When I was 20 years old, my boyfriend shoved me into a doorknob. It was something I had to sit with for a few days before I could understand what happened. Believe it or not, the progression was subtle. Discussions that turned to heated arguments, moments where he tried to control where I was going or even what I wore. It was behavior I didn’t see coming, so I made excuses for it. Until that day, I had been keeping the truth about my relationship to myself and according to national data I wasn’t alone.

Only 1% of domestic violence cases get reported to the police, leaving masses of women and men trapped in situations they can’t get out of. There’s a rationality that happens. Some might feel like I did, that there was a perfectly normal explanation for why their partner was hurting them.

Rachel James, founder of cruelty-free nail polish brand Pear Nova, is an advocate for being loud. In 2009, her sister Nova and her 10-month old daughter Ava were murdered by her ex-boyfriend after she tried to end the relationship. Since then, Rachel has been supporting Break The Silence against Domestic Violence efforts to break the chain and help women leave dangerous home environments.

This year, Pear Nova and BTSADV are joining forces this month for Domestic Violence Awareness Month. All month long, Pear Nova has been donating 10% of their proceeds to BTSADV which goes towards funding their volunteer-led resources to help women rebuild after trauma.

Browse Pear Nova’s line of purple shades to show your support before October is over — and learn more about Break The Silence against Domestic Violence by visiting their Facebook page. These are the types of alliances women forge that change the world.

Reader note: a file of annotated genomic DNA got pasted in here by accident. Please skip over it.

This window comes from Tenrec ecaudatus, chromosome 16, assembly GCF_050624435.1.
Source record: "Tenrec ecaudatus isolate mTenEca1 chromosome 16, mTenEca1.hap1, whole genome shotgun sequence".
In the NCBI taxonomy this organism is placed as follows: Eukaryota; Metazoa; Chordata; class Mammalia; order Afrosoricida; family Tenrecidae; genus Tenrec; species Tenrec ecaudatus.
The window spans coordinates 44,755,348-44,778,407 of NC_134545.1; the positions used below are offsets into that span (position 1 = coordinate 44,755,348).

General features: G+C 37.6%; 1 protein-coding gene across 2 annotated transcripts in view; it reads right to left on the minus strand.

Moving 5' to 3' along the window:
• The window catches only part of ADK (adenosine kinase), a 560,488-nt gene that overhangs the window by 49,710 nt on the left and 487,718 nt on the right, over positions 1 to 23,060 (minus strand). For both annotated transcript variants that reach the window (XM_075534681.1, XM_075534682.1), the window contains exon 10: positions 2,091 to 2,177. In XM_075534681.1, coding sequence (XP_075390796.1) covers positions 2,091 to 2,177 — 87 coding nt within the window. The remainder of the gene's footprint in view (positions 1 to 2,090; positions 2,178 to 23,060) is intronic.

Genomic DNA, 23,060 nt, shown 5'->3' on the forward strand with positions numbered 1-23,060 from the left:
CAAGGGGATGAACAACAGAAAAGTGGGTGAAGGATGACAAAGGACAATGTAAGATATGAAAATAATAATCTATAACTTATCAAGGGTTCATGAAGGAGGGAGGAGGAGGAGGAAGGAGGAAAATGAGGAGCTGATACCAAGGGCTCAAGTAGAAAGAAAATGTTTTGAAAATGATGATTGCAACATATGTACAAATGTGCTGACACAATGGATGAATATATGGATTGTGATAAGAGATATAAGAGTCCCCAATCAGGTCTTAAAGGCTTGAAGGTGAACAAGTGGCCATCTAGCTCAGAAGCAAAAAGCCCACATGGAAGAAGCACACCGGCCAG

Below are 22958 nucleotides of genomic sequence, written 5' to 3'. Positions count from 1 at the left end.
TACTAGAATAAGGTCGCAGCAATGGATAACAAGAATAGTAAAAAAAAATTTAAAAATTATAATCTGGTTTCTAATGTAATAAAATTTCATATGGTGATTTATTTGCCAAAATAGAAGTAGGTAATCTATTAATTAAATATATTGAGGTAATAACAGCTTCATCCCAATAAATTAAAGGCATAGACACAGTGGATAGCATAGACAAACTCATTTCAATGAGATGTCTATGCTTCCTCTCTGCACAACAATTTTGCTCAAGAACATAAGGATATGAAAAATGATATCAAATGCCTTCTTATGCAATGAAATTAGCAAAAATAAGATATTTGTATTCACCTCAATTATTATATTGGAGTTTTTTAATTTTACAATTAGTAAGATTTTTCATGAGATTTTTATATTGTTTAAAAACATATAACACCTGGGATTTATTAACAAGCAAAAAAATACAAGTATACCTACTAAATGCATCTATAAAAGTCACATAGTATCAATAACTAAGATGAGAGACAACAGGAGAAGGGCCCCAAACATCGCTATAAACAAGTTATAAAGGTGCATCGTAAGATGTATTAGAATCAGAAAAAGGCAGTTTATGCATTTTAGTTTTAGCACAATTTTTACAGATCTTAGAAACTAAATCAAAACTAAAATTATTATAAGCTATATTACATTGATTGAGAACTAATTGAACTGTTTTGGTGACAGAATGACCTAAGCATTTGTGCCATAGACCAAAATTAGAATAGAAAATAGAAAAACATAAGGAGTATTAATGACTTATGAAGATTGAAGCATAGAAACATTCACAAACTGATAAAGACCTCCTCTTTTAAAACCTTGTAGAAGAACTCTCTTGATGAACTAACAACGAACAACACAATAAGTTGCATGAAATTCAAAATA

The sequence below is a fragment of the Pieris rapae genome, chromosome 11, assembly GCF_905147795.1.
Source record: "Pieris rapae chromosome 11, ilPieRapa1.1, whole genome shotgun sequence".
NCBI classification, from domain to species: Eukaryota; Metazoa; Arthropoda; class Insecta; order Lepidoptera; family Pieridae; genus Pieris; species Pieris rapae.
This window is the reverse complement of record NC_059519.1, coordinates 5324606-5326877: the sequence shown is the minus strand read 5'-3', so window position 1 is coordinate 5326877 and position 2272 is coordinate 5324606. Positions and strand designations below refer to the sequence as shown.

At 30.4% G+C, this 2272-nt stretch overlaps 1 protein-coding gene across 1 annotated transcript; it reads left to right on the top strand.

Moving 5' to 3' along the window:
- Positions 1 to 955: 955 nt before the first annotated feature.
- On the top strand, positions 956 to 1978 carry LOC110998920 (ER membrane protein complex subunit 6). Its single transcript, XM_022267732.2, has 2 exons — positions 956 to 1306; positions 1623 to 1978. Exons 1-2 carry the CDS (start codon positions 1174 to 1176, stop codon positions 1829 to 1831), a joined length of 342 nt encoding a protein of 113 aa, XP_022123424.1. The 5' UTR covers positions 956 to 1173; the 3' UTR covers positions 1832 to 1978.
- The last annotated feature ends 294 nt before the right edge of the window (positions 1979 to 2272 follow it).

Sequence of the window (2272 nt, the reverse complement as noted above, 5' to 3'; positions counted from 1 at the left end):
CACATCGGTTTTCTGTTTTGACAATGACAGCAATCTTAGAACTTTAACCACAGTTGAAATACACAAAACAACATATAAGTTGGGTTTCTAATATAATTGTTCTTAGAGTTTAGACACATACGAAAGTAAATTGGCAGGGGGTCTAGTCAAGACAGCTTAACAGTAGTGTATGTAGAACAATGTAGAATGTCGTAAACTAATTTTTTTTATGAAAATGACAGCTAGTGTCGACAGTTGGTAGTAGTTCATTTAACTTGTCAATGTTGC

The more we talk about abuse and assault, the fewer places abusers have to hide. Normalizing the conversation can help someone who has been holding onto their pain for too long, let it go. This issue is especially detrimental for Black women and women of color. Despite making up 8% of the US population, Black women still account for 22% of homicides that take place because of domestic violence.

It is the leading cause of death for Black women aged 15-35 and shakes thousands of families to the core, disturbing households and the lives of children. But for every woman accounted for in national reports, there are several who remain silent. We pass people on the street every day who are in the process of enduring abuse when they go home. We’ve seen this year what happens when abusers are exposed and the curtain is lifted. Taking down, not just individuals, but entire institutions that have been put in place to undermine the rights of women. Domestic violence is bigger than us, but not stronger.

With social media at our disposal and facts and statistics at our fingertips, there’s a lot we can do to change the fate of women. Share your own story, or pat someone’s back while they share theirs. Volunteer at your local women’s shelter or donate your professional or creative skills to an organization that could use the help. Domestic violence affects every community, this fight belongs to us all.